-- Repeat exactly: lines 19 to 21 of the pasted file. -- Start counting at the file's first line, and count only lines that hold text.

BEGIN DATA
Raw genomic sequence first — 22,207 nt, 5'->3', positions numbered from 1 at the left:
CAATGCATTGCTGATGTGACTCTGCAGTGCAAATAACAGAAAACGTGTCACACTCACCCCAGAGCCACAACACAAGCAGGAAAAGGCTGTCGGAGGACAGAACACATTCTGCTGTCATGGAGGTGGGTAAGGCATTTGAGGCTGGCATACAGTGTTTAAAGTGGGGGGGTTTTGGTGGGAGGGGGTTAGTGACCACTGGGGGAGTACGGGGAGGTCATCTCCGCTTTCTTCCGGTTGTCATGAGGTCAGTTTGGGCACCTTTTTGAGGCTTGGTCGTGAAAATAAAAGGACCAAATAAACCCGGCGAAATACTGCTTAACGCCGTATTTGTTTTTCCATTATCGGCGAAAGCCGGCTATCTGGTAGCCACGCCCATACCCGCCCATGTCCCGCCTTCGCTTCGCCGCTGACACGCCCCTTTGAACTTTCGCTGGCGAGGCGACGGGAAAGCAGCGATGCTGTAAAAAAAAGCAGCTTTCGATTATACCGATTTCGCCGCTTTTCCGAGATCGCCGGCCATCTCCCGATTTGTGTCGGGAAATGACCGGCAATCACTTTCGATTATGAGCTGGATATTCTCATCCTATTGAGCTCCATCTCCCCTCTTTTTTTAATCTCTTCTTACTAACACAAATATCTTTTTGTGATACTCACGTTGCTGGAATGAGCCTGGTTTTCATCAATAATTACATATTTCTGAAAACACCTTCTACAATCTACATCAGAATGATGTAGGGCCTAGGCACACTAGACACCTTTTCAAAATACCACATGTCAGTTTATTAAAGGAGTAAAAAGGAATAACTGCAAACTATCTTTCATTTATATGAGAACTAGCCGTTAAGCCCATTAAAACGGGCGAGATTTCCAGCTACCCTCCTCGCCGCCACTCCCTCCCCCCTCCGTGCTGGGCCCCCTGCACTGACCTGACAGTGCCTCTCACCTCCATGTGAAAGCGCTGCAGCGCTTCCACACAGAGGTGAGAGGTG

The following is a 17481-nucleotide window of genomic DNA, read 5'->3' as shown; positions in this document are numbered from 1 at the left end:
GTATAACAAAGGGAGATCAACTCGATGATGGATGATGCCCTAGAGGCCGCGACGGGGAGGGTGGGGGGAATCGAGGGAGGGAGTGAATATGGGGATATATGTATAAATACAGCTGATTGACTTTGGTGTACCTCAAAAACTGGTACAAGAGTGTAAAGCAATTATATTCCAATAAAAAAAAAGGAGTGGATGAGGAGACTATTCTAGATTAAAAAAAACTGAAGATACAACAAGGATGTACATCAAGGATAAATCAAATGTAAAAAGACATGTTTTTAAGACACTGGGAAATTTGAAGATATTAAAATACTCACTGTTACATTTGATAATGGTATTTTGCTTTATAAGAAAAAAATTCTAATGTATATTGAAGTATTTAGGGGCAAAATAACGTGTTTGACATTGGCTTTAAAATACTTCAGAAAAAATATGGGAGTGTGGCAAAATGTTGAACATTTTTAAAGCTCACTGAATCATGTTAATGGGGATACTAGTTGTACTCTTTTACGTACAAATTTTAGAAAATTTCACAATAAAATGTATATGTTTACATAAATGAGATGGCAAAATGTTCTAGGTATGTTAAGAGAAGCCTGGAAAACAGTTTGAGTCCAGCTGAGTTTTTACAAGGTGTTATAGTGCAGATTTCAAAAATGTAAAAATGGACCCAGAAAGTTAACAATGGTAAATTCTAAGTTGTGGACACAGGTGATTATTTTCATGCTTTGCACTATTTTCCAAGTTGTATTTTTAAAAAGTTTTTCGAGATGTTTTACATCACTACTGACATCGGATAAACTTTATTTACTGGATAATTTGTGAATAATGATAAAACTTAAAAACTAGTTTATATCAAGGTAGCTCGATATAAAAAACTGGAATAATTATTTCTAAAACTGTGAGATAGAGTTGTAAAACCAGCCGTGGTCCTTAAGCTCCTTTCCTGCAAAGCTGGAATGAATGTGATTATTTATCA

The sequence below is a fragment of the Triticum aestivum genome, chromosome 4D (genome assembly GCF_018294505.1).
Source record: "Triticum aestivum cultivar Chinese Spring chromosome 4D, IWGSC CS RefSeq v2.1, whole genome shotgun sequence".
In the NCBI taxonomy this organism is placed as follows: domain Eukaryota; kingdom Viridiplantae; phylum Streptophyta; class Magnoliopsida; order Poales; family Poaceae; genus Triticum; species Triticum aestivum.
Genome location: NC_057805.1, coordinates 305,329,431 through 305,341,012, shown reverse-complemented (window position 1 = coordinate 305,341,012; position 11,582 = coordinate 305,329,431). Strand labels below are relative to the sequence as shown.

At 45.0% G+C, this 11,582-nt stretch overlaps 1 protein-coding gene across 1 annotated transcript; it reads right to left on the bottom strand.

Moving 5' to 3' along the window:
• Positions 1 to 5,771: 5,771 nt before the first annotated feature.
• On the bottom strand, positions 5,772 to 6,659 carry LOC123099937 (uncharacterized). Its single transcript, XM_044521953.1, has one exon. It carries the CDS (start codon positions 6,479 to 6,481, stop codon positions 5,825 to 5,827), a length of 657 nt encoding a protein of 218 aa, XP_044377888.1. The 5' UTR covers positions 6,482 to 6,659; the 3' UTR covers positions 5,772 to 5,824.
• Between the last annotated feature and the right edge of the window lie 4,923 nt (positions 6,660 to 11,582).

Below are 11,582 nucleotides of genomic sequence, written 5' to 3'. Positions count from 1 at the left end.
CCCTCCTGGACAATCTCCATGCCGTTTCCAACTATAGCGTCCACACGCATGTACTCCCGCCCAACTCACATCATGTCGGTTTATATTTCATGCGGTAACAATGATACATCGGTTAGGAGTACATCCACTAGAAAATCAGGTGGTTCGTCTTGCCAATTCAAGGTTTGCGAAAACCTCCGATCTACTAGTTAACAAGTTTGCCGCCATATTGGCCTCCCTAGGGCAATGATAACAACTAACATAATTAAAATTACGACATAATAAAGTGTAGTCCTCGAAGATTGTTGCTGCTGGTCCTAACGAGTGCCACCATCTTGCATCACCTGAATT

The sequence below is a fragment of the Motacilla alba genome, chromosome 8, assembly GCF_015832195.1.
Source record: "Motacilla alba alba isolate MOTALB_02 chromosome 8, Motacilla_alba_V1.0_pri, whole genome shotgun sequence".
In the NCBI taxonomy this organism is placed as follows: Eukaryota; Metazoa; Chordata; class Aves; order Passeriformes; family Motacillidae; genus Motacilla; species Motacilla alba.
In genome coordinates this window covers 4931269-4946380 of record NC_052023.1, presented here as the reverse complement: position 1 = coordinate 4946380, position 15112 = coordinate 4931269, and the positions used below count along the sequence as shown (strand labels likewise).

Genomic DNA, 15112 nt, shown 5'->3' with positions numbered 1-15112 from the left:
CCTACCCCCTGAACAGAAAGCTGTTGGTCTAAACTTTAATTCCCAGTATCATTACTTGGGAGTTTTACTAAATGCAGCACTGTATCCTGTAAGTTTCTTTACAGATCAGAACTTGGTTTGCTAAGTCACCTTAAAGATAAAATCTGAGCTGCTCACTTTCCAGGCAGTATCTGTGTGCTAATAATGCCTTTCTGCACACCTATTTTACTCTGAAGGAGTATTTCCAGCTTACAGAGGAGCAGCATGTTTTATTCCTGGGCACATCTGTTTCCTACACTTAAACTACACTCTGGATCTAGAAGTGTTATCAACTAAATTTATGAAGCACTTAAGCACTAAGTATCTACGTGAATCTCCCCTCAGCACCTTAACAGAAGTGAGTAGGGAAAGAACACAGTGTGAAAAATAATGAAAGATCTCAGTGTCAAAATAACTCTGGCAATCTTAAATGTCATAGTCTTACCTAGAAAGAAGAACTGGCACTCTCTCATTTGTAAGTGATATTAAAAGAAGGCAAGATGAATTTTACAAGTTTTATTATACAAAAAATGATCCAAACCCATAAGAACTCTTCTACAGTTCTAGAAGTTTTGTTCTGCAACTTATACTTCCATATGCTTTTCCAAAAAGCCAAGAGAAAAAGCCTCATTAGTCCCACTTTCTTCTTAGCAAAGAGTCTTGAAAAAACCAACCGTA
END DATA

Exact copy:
In genome coordinates this window covers 4931269-4946380 of record NC_052023.1, presented here as the reverse complement: position 1 = coordinate 4946380, position 15112 = coordinate 4931269, and the positions used below count along the sequence as shown (strand labels likewise).

Genomic DNA, 15112 nt, shown 5'->3' with positions numbered 1-15112 from the left:
CCTACCCCCTGAACAGAAAGCTGTTGGTCTAAACTTTAATTCCCAGTATCATTACTTGGGAGTTTTACTAAATGCAGCACTGTATCCTGTAAGTTTCTTTACAGATCAGAACTTGGTTTGCTAAGTCACCTTAAAGATAAAATCTGAGCTGCTCACTTTCCAGGCAGTATCTGTGTGCTAATAATGCCTTTCTGCACACCTATTTTACTCTGAAGGAGTATTTCCAGCTTACAGAGGAGCAGCATGTTTTATTCCTGGGCACATCTGTTTCCTACACTTAAACTACACTCTGGATCTAGAAGTGTTATCAACTAAATTTATGAAGCACTTAAGCACTAAGTATCTACGTGAATCTCCCCTCAGCACCTTAACAGAAGTGAGTAGGGAAAGAACACAGTGTGAAAAATAATGAAAGATCTCAGTGTCAAAATAACTCTGGCAATCTTAAATGTCATAGTCTTACCTAGAAAGAAGAACTGGCACTCTCTCATTTGTAAGTGATATTAAAAGAAGGCAAGATGAATTTTACAAGTTTTATTATACAAAAAATGATCCAAACCCATAAGAACTCTTCTACAGTTCTAGAAGTTTTGTTCTGCAACTTATACTTCCATATGCTTTTCCAAAAAGCCAAGAGAAAAAGCCTCATTAGTCCCACTTTCTTCTTAGCAAAGAGTCTTGAAAAAACCAACCGTA